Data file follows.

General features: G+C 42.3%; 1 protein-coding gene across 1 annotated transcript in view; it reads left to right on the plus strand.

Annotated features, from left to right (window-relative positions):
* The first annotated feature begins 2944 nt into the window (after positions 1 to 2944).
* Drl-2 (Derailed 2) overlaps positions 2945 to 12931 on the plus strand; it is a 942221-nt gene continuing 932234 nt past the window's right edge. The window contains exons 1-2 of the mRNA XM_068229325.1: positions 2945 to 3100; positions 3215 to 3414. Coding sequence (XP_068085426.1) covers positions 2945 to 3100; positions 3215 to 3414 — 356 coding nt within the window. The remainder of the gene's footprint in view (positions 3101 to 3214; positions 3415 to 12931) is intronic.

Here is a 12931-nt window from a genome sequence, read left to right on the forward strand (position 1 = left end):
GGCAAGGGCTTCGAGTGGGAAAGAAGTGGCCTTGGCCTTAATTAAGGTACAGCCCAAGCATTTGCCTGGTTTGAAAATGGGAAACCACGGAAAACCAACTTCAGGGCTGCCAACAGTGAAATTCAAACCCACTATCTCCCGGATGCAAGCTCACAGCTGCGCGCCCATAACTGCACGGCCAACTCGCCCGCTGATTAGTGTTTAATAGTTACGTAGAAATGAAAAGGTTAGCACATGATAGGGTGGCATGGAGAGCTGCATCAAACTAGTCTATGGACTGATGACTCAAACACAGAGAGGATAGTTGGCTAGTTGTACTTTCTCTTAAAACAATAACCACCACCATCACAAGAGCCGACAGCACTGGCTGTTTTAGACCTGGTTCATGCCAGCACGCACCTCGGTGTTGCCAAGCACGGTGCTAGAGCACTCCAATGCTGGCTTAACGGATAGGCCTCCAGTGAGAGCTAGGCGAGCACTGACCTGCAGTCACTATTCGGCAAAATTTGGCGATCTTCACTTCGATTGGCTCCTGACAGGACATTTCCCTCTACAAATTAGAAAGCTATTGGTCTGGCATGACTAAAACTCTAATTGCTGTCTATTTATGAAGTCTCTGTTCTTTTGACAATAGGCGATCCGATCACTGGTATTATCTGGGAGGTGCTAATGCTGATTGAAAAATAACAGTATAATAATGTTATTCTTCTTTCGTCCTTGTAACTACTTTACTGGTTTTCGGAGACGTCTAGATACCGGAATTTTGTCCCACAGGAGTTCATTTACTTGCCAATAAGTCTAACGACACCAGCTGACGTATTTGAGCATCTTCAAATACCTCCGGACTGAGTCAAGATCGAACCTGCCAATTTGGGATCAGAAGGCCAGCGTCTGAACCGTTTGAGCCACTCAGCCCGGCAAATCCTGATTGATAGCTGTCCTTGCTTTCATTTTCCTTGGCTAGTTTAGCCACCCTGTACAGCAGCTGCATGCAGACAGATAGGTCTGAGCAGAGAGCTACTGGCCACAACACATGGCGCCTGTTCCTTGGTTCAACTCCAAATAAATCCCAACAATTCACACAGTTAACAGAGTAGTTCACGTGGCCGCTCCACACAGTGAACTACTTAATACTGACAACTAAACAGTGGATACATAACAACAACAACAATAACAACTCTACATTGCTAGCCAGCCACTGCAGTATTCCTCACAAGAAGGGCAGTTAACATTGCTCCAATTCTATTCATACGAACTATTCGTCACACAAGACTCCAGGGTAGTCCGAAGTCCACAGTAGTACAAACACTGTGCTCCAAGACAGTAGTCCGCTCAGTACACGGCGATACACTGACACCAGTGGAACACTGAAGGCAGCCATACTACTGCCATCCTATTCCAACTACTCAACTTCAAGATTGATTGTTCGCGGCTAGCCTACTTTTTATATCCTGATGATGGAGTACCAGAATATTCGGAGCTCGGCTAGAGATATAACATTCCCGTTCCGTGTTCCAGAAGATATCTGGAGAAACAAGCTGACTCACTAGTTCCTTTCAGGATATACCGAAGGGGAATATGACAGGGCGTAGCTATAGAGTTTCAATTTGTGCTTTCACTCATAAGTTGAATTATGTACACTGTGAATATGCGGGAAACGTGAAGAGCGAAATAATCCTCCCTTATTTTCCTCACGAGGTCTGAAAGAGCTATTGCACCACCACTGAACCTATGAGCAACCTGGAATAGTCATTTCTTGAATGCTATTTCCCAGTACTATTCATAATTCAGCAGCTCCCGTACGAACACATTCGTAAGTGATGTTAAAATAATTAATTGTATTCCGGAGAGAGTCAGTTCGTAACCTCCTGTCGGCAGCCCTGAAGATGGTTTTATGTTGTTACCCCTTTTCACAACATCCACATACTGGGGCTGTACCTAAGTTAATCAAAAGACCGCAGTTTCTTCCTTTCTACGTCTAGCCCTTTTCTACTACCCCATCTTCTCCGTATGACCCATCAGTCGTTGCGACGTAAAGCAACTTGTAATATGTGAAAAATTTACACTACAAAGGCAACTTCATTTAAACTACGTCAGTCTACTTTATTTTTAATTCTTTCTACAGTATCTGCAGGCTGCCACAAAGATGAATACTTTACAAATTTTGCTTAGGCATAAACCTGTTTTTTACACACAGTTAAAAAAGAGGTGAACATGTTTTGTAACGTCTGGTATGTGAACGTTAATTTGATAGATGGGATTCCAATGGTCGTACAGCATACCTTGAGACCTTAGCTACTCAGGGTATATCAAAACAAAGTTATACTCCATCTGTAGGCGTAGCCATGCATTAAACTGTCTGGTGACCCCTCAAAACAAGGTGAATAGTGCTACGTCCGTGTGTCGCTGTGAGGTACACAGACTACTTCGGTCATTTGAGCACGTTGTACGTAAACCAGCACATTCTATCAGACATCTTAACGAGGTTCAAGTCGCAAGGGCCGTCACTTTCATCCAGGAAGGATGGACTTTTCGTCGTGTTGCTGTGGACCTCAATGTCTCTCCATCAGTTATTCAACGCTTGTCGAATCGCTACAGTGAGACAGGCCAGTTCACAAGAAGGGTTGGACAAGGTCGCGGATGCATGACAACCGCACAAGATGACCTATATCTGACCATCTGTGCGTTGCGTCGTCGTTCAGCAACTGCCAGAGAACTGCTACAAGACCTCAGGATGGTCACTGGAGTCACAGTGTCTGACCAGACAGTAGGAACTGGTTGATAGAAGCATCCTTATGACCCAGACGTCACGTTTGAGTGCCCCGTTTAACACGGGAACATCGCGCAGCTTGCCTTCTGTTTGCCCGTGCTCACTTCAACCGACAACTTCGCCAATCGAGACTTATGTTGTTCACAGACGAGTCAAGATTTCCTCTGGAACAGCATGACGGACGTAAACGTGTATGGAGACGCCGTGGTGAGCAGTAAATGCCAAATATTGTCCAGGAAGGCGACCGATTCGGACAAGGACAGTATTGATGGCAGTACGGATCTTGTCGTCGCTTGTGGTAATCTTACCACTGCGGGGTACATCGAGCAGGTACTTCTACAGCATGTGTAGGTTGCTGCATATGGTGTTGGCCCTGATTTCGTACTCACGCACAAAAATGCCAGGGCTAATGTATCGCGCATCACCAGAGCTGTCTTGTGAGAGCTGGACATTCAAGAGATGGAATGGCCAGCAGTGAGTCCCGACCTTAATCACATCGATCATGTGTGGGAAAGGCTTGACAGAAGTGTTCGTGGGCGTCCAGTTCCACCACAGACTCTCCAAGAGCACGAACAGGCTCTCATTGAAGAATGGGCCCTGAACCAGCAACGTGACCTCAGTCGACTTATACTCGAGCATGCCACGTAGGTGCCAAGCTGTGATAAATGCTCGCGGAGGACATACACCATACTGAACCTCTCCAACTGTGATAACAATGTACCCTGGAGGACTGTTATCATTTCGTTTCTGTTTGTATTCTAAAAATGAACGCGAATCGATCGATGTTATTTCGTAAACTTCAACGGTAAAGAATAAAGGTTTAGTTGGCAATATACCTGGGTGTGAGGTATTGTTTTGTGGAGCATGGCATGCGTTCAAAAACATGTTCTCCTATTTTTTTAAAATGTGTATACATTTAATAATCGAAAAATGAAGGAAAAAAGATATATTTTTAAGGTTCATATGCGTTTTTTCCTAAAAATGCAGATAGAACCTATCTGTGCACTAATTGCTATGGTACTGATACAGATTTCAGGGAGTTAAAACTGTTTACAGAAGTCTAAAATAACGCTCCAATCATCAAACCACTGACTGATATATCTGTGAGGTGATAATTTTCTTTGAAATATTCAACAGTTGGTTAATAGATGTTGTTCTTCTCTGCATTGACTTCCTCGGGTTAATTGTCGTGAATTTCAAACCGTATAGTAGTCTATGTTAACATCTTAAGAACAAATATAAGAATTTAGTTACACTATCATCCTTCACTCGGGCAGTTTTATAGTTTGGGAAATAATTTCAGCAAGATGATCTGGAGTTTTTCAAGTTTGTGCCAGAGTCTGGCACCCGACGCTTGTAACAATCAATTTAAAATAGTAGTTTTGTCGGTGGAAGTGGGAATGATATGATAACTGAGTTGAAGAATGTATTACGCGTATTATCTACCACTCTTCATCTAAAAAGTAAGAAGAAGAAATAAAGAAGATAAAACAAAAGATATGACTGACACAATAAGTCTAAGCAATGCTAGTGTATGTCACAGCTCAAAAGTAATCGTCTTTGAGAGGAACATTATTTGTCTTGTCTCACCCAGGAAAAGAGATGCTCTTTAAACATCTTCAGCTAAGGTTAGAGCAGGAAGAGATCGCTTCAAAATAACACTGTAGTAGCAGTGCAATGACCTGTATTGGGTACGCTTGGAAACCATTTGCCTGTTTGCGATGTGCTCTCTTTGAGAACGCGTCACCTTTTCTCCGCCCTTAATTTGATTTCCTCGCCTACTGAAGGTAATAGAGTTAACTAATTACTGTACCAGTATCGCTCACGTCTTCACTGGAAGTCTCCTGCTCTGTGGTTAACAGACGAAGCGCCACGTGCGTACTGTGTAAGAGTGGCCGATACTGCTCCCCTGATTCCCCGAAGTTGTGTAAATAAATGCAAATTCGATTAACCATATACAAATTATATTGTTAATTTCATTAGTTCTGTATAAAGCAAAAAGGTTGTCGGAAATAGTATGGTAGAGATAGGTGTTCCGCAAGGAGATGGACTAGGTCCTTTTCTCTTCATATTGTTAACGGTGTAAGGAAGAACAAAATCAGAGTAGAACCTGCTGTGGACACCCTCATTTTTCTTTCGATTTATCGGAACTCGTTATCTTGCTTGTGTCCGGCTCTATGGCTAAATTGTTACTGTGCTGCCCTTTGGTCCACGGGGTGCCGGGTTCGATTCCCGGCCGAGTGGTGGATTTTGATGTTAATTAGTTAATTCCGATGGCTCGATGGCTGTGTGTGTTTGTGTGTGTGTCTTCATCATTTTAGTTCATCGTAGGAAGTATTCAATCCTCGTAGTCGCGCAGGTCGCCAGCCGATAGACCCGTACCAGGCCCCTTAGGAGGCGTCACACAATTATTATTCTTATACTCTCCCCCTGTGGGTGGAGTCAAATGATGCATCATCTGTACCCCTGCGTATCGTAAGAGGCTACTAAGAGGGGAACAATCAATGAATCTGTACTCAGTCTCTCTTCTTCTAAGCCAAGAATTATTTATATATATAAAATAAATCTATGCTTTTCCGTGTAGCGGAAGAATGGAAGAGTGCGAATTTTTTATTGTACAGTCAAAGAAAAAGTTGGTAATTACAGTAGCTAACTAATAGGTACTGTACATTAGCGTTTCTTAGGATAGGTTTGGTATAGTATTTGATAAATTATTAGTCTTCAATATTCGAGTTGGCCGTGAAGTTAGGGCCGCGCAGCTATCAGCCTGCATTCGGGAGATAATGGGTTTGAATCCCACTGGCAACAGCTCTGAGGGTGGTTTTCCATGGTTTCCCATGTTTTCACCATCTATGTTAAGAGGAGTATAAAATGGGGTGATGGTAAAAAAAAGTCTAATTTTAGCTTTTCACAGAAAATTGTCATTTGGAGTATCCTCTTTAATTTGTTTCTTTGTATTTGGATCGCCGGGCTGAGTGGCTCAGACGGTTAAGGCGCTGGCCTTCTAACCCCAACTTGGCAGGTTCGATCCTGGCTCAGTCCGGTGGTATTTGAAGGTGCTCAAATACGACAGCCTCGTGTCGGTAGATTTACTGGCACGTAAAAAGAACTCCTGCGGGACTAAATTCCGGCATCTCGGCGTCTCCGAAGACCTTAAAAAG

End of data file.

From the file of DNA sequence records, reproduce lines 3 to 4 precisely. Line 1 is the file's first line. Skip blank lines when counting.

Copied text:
* The first annotated feature begins 2944 nt into the window (after positions 1 to 2944).
* Drl-2 (Derailed 2) overlaps positions 2945 to 12931 on the plus strand; it is a 942221-nt gene continuing 932234 nt past the window's right edge. The window contains exons 1-2 of the mRNA XM_068229325.1: positions 2945 to 3100; positions 3215 to 3414. Coding sequence (XP_068085426.1) covers positions 2945 to 3100; positions 3215 to 3414 — 356 coding nt within the window. The remainder of the gene's footprint in view (positions 3101 to 3214; positions 3415 to 12931) is intronic.